The CEO asked, but what are they “listening” for exactly? And what was the anticipated outcome of this voyeuristic activity? The response is often incoherent. So, the CEO wonders, maybe when our customers or sales prospects make remarks about our product and service offering in social networks, then the Experts would step in to offer thoughtful and insightful commentary. That’s a logical expectation, right?
By and large, that type of meaningful and substantive online engagement would require informed, experienced and knowledgeable people to react to what’s being displayed on those social monitoring tools. So, there’s no way to avoid it, we’re back to the talent issue. What to do next? That’s when the agencies and contractors were called upon, once again.
Meanwhile, it’s still hard to extract an acceptable ROI (business-related outcomes) from semi-skilled program managers. These internal Social Media Experts say they aren’t capable of being actual practitioners, due to technical content complexity issues. But that’s precisely what the CEO was expecting – employee engagement online that was impactful.
So, just what are these Social Media Experts doing with their time?
The Experts still won’t invest the effort to learn about their employer’s industry, nor the product or service portfolio – but they will find the time to give presentations and be on panels at conferences that focus on everything Experts would ever want to know about social media best practices.
After all, they likely still believe that Social Media is a profession; it’s the career they want to pursue. But there’s a huge problem: the people that choose to follow the Experts online are their peer group; not the buyers and purchase influencers that fit the company’s target persona profiles. Therefore, the CEO discovers the golden rule of online Social Influence – “You Are What You Share.”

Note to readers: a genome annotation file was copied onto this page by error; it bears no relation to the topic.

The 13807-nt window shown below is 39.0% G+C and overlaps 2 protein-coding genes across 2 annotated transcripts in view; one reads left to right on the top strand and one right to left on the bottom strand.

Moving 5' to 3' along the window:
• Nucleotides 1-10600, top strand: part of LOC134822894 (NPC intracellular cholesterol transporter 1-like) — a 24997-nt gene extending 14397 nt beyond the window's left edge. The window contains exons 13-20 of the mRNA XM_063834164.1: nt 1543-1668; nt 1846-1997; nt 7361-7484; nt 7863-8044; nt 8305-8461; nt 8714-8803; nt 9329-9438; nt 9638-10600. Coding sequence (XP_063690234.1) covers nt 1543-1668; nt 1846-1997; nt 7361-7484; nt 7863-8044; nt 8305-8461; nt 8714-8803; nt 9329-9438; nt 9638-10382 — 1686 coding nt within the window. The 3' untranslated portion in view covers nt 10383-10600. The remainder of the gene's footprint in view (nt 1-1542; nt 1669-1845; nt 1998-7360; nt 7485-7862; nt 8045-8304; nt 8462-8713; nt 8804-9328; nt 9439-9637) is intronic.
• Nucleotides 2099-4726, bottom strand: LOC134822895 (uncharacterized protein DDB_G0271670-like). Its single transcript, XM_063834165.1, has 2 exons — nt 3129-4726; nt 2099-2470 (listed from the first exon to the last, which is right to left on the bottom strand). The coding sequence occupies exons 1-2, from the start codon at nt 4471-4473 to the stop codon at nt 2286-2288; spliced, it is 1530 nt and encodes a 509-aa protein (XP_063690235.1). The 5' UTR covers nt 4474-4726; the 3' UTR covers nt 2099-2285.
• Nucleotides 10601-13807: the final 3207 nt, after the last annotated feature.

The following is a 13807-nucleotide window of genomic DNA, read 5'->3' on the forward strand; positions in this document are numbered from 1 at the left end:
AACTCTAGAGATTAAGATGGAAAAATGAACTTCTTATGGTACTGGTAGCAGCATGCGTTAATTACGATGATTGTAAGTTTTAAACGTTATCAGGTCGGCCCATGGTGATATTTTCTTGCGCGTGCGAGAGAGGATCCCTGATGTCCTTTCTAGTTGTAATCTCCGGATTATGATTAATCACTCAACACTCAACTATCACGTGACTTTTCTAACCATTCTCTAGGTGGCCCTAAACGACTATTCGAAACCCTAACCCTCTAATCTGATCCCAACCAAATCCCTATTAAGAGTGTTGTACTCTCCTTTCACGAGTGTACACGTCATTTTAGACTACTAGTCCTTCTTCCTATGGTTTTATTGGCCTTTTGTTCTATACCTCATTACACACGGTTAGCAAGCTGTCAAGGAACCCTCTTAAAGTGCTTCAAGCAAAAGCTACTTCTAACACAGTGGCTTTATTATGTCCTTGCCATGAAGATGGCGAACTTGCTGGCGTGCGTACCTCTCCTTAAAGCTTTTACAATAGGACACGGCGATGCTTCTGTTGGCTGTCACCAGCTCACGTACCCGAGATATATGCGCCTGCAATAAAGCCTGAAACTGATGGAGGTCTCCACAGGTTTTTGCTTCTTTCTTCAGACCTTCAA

Damn those cute cat videos and cuddly puppy photos. Curse those Social Media manifestos. What to do next? The CEO now warms up to the CMO’s “plan B” idea – position a few key internal executives as industry “thought-leaders” that share content with the company’s primary stakeholders online.
In my experience, this is easier said than done. It’s a fact; researching and developing meaningful thought-leadership is a significant undertaking, even for large companies that have dozens or hundreds of people with the words “marketing communications” in their job description.
Again, we’re back to the talent issue. Most of the senior executives are too busy to work on thought-leadership projects. Besides, those executives that can find time often struggle to produce something that’s truly enlightening. The few that can articulate something profound may still have difficulty writing a coherent narrative. What to do next?
The quest for a solution frequently focuses on attempting to find an internal ghostwriter that can perform the thinking, the analysis and the writing. This approach, and especially outsourcing the whole task to outsiders, can be very problematic. Keep in mind how easy it is to “out” someone online that isn’t authentic.
It’s one thing to credit a quote to an executive in a press release -- knowing they didn’t say those words -- but it’s a much bigger issue when you try to build-up the persona of an unknown thought-leader and then present that individual online for public scrutiny.
But even if you boldly decide to take that risk, the newcomer thought-leader’s market reach and influence is somewhat limited, because they likely had no prior online presence. Now the challenge is compounded, because the investment must be made to promote the neophyte thought-leader and try to raise awareness. What to do next?
One solution that seems to be gaining favor is the notion of using social media amplification – that’s where you reach out to all your marketing employees and instruct them to use their own personal Twitter, Facebook and other social media accounts to promote the “chosen” company thought-leader.
But wait, there’s another huge risk with this approach. What happens to all the investment in time and effort when the exalted executive with the elevated online persona decides to leave the company and join a competitor? It’s a rhetorical question; I’ve seen it happen. The pain was somewhat predictable.
When you place this much emphasis on the visions and perspectives of one or two people, and think through some worse case scenarios, then the major flaws of this top-down thinking will become blatantly obvious. Besides, it’s proven to be so much more effective when you promote the recognized authentic (real) thought-leaders -- regardless of their job title --that already exist in large companies.
I believe we’ve reached an inflection point. It’s a crossroads where CMOs can choose communication quality over mere quantity. You see, the savvy CEO now realizes that mass quantities of bland and barren content gives the Social Media Experts lots of busy-work to fill their days, but it rarely contributes to actual core-business goals.